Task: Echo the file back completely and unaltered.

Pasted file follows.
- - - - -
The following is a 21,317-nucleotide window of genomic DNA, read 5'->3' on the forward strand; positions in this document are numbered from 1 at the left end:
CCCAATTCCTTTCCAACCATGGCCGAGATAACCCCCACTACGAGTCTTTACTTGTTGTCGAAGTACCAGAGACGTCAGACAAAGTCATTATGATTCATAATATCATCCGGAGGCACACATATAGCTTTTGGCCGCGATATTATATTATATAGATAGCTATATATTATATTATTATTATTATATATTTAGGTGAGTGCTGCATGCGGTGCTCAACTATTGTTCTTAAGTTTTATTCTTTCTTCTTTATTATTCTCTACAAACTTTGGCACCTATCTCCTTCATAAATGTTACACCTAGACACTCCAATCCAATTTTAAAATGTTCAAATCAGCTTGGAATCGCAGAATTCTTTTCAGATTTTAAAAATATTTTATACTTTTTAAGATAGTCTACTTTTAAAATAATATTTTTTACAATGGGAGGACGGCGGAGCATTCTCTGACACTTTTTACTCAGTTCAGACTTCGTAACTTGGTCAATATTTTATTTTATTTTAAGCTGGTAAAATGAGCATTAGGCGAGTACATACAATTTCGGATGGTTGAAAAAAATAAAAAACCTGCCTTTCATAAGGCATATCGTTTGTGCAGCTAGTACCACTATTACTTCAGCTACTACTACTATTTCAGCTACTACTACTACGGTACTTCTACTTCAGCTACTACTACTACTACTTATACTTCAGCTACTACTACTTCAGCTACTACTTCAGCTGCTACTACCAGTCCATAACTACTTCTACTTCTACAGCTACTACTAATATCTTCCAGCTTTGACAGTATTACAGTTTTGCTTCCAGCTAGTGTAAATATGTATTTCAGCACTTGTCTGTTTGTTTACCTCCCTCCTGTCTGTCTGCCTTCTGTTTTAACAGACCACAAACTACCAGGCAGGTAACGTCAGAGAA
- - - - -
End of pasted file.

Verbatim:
The following is a 21,317-nucleotide window of genomic DNA, read 5'->3' on the forward strand; positions in this document are numbered from 1 at the left end:
CCCAATTCCTTTCCAACCATGGCCGAGATAACCCCCACTACGAGTCTTTACTTGTTGTCGAAGTACCAGAGACGTCAGACAAAGTCATTATGATTCATAATATCATCCGGAGGCACACATATAGCTTTTGGCCGCGATATTATATTATATAGATAGCTATATATTATATTATTATTATTATATATTTAGGTGAGTGCTGCATGCGGTGCTCAACTATTGTTCTTAAGTTTTATTCTTTCTTCTTTATTATTCTCTACAAACTTTGGCACCTATCTCCTTCATAAATGTTACACCTAGACACTCCAATCCAATTTTAAAATGTTCAAATCAGCTTGGAATCGCAGAATTCTTTTCAGATTTTAAAAATATTTTATACTTTTTAAGATAGTCTACTTTTAAAATAATATTTTTTACAATGGGAGGACGGCGGAGCATTCTCTGACACTTTTTACTCAGTTCAGACTTCGTAACTTGGTCAATATTTTATTTTATTTTAAGCTGGTAAAATGAGCATTAGGCGAGTACATACAATTTCGGATGGTTGAAAAAAATAAAAAACCTGCCTTTCATAAGGCATATCGTTTGTGCAGCTAGTACCACTATTACTTCAGCTACTACTACTATTTCAGCTACTACTACTACGGTACTTCTACTTCAGCTACTACTACTACTACTTATACTTCAGCTACTACTACTTCAGCTACTACTTCAGCTGCTACTACCAGTCCATAACTACTTCTACTTCTACAGCTACTACTAATATCTTCCAGCTTTGACAGTATTACAGTTTTGCTTCCAGCTAGTGTAAATATGTATTTCAGCACTTGTCTGTTTGTTTACCTCCCTCCTGTCTGTCTGCCTTCTGTTTTAACAGACCACAAACTACCAGGCAGGTAACGTCAGAGAA